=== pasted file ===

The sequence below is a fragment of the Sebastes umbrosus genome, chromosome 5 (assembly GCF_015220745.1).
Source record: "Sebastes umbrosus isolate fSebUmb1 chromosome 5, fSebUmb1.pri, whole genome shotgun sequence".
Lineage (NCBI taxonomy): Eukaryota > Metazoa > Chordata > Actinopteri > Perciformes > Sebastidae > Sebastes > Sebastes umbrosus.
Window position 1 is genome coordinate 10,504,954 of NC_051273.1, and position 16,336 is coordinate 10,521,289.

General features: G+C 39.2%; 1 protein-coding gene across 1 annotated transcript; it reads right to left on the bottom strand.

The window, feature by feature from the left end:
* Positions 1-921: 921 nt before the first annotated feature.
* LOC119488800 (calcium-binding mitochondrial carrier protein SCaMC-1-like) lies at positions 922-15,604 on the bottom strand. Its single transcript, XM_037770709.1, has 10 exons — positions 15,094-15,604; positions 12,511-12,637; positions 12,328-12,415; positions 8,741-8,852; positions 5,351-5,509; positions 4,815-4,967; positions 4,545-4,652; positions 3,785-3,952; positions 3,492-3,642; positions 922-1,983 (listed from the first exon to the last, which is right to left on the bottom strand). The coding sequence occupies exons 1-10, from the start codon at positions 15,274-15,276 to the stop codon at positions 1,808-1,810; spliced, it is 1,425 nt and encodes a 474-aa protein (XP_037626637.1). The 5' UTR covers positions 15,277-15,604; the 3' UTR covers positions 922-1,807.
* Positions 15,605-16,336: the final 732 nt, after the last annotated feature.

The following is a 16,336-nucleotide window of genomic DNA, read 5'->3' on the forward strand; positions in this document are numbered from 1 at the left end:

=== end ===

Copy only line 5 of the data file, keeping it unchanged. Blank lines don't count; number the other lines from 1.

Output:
General features: G+C 39.2%; 1 protein-coding gene across 1 annotated transcript; it reads right to left on the bottom strand.